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Tippman 98 Custom Paintball Gun

The Tippmann 98 Custom is an all around favorite paintball gun for beginers and more advanced players alike. It is very durable, very upgradable, and it can get the job done well. It's also a very popular gun, which is advantageous to those seeking advice on how to fix it and new or used parts. You can get a Tippman 98 Custom for about $130 new or $80 and up used.

How to Clean, Oil, or Fix the Tippmann 98 Custom

If you want any paintball gun to last, you'll need to clean and lube it often. The Tippmann 98 is no exception. It's pretty easy to fix and anyone can do it--even if you never have before.

(Some of this article is also covered in this video about disassebling the Tippmann 98 Custom, and this video about where to oil the 98 Custom.)

Before you begin cleaning your Tippmann 98 Custom, you'll need some paintball gun oil (made specifically for paintball guns), some water and towells, and two different hex screwdrivers (I'm not sure what size they are, but they should come with a basic hex set). You also need to be sure to disconnect the air and make sure the gun isn't cocked. You may want to take apart your gun on an open, uncluttered table. It's easy to lose little parts.

Here is my Tippmann 98 Custom with a Small Parts Linear barrel:

Tippmann 98 Custom

The first screws you take out will be the two on the handle and the two connecting the tank adapter to the handle:

First 4 screws to be taken out First 4 screws to be taken out

Once you've taken out those screws, you'll need to take out the six screws connecting the two sides of the gun's body together:

Second 6 screws to be taken out

Before separating the two main body parts, you'll also need to take off the plastic cover on the bolt handle (the thing you pull back to cock the gun). Once this is off you can separate the body parts and take a look inside. This is what the Tippmann 98 Custom looks like when you first take it apart (you can see that I broke some balls in mine--it really needed a cleaning).

The inside of a Tippmann 98 Custom.

You can take out the rear bolt and front bolt by removing the back spring, pulling the rear bold (the metallic one) backwards, and then moving the front bolt forwards. The rear bolt and the front bolt are connected by a piece of metal called the linkage arm.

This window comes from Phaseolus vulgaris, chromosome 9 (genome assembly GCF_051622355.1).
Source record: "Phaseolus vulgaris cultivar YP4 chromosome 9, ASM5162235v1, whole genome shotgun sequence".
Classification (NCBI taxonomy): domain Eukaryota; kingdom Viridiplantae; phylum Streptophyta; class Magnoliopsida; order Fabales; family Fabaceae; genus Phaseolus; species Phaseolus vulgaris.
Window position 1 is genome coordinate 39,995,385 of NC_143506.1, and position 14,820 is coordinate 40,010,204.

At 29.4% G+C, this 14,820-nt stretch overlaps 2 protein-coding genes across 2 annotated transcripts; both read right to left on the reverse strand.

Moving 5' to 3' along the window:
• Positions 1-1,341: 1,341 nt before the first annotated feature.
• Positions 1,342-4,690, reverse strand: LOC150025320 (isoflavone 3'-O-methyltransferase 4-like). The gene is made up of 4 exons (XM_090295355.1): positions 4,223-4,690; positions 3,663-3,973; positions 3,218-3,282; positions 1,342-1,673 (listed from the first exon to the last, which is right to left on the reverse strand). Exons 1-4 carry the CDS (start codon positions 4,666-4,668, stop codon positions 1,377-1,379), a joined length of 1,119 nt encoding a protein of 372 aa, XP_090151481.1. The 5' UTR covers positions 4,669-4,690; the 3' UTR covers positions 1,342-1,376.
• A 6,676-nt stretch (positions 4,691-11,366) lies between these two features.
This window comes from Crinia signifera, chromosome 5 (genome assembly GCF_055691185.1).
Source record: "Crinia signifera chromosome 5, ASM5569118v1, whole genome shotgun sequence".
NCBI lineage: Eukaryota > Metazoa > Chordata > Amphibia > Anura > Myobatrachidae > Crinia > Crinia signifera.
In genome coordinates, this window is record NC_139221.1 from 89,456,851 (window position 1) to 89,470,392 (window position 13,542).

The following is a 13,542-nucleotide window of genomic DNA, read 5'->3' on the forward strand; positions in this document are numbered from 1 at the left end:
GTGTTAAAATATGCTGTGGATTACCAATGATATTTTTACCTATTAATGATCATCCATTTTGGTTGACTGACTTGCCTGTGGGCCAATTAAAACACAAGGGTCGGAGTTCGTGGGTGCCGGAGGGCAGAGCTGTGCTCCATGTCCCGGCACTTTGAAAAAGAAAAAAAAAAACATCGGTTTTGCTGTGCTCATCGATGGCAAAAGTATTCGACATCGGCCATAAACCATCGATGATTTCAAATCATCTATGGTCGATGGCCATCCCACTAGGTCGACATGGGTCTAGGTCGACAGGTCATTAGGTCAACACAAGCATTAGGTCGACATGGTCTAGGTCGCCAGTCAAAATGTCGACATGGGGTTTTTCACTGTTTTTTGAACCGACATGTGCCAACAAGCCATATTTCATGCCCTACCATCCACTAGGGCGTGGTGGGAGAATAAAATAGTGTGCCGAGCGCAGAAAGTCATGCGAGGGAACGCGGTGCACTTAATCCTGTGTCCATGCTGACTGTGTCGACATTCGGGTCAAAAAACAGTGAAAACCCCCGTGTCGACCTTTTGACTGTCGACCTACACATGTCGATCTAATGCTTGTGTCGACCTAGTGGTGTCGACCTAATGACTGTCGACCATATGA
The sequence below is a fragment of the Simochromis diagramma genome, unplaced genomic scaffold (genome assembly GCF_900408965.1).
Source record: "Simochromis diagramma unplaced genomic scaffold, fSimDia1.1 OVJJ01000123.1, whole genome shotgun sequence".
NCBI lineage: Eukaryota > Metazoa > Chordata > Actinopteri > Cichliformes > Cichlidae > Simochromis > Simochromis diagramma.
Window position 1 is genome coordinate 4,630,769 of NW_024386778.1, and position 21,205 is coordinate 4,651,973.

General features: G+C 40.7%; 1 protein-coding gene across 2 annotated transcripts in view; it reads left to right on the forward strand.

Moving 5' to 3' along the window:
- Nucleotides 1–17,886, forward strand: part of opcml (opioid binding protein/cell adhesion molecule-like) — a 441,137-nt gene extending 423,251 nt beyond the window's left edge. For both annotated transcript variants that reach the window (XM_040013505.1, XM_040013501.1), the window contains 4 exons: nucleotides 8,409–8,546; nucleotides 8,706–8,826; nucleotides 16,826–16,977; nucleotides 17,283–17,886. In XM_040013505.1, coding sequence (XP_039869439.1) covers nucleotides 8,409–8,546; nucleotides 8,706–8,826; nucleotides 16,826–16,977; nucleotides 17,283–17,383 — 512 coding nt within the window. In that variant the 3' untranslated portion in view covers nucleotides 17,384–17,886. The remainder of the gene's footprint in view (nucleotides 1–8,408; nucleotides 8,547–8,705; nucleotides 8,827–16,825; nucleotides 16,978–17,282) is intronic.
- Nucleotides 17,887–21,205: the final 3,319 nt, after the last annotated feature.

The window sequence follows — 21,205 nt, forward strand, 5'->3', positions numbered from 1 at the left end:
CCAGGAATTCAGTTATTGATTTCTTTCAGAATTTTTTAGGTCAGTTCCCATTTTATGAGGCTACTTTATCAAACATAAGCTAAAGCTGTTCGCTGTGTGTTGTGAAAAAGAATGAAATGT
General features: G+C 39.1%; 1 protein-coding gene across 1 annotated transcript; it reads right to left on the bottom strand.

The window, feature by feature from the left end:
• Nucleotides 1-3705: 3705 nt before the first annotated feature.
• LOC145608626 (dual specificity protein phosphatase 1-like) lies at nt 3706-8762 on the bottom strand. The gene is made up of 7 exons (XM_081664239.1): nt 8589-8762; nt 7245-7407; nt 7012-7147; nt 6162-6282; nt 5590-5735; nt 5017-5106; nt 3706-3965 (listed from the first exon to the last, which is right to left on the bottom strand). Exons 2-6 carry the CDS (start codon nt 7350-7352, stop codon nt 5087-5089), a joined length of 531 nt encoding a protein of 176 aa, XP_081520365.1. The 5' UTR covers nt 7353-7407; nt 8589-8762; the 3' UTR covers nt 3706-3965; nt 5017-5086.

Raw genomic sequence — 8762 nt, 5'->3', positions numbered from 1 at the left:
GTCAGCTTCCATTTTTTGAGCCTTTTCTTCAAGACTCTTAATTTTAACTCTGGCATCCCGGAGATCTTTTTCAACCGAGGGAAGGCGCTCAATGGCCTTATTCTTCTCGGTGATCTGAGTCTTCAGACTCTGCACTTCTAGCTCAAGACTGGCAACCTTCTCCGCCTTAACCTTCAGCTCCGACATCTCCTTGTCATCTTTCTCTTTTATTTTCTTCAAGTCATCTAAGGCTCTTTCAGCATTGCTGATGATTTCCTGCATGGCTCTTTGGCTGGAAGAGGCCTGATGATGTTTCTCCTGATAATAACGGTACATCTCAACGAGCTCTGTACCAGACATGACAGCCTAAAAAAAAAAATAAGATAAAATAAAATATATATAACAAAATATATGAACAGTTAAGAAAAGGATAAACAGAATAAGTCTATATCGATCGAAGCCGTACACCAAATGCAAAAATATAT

Now you can clean out the inside of the Tippmann 98 Custom with a wet washcloth. Be sure to try everything that gets wet. Put a drop or two of paintball gun oil (which you can find at Wal-mart or anywhere that paintball guns are sold) below the front and rear bolt and on top of them. You don't have to be excessive with the oil, usually a couple drops is fine. You'll also want to put a drop or two on the O-rings on each bolt (two total). This helps protect the O-rings and seal in the air.

This shows where to place paintball gun oil

Once your Tippman 98 Custom is cleaned out, you can put it back together pretty easily--just remember where everything goes when you take it apart, otherwise it can get a tad tricky. Really it's a pretty simple process. One thing that can sometimes be bothersome when you're trying to attach the two body parts together is the front sight spring. Just make sure the front sight and spring are in place before you connect the two body parts.

The front sight spring can be a little tricky, make sure you know where it goes.

If you'd also like to clean around the power tube (where the air goes in), or if you'd like better access to the whole inside of the body, you can easily take the power tube out by removing the two screws that connect it to the body.

Some Common Problems with the Tippmann 98 Custom

Double-shooting. Sometimes when you pull the trigger of a Tippmann 98 Custom, the bolt will fire twice, often resulting in a broken paintball. There are at least two common causes of this. The first is that the O-rings and bolts aren't lubed well enough. Try cleaning the inside of the gun well and lubing it to see if that fixes it. Another cause can be that the rear bolt (the metallic piece) is worn down on the bottom. If it gets too worn down, the sear (the metal piece the trigger hits that catches the rear bolt) can't catch the rear bolt every time. The only solution I know of is a new bolt. You'd have to take a lot of shots with your 98 Custom before this will happen.

The trigger system of a Tippmann 98 Custom

Here's a copy of the Tippmann 98 Custom Owner's Manual.